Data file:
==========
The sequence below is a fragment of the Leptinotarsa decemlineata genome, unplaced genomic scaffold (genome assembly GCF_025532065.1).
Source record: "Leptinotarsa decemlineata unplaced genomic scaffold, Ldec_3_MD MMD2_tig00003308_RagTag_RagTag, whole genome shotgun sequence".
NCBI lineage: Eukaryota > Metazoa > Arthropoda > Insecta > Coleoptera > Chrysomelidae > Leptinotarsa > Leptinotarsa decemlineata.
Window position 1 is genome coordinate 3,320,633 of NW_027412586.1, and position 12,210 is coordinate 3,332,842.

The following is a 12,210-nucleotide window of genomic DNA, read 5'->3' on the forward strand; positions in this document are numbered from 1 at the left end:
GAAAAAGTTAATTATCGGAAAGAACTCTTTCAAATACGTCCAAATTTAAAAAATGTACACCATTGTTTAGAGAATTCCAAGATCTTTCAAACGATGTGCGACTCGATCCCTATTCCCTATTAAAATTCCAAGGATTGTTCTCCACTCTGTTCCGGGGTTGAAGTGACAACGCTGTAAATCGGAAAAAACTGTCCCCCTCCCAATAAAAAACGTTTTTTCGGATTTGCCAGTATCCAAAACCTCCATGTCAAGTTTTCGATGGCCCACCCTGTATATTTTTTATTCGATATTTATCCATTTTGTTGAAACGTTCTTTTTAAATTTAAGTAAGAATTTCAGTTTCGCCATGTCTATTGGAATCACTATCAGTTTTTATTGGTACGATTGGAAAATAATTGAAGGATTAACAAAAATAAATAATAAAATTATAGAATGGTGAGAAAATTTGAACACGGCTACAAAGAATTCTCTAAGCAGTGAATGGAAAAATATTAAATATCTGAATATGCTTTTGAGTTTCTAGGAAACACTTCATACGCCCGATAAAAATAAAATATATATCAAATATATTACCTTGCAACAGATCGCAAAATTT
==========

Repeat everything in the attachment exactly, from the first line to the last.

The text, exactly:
The sequence below is a fragment of the Leptinotarsa decemlineata genome, unplaced genomic scaffold (genome assembly GCF_025532065.1).
Source record: "Leptinotarsa decemlineata unplaced genomic scaffold, Ldec_3_MD MMD2_tig00003308_RagTag_RagTag, whole genome shotgun sequence".
NCBI lineage: Eukaryota > Metazoa > Arthropoda > Insecta > Coleoptera > Chrysomelidae > Leptinotarsa > Leptinotarsa decemlineata.
Window position 1 is genome coordinate 3,320,633 of NW_027412586.1, and position 12,210 is coordinate 3,332,842.

The following is a 12,210-nucleotide window of genomic DNA, read 5'->3' on the forward strand; positions in this document are numbered from 1 at the left end:
GAAAAAGTTAATTATCGGAAAGAACTCTTTCAAATACGTCCAAATTTAAAAAATGTACACCATTGTTTAGAGAATTCCAAGATCTTTCAAACGATGTGCGACTCGATCCCTATTCCCTATTAAAATTCCAAGGATTGTTCTCCACTCTGTTCCGGGGTTGAAGTGACAACGCTGTAAATCGGAAAAAACTGTCCCCCTCCCAATAAAAAACGTTTTTTCGGATTTGCCAGTATCCAAAACCTCCATGTCAAGTTTTCGATGGCCCACCCTGTATATTTTTTATTCGATATTTATCCATTTTGTTGAAACGTTCTTTTTAAATTTAAGTAAGAATTTCAGTTTCGCCATGTCTATTGGAATCACTATCAGTTTTTATTGGTACGATTGGAAAATAATTGAAGGATTAACAAAAATAAATAATAAAATTATAGAATGGTGAGAAAATTTGAACACGGCTACAAAGAATTCTCTAAGCAGTGAATGGAAAAATATTAAATATCTGAATATGCTTTTGAGTTTCTAGGAAACACTTCATACGCCCGATAAAAATAAAATATATATCAAATATATTACCTTGCAACAGATCGCAAAATTT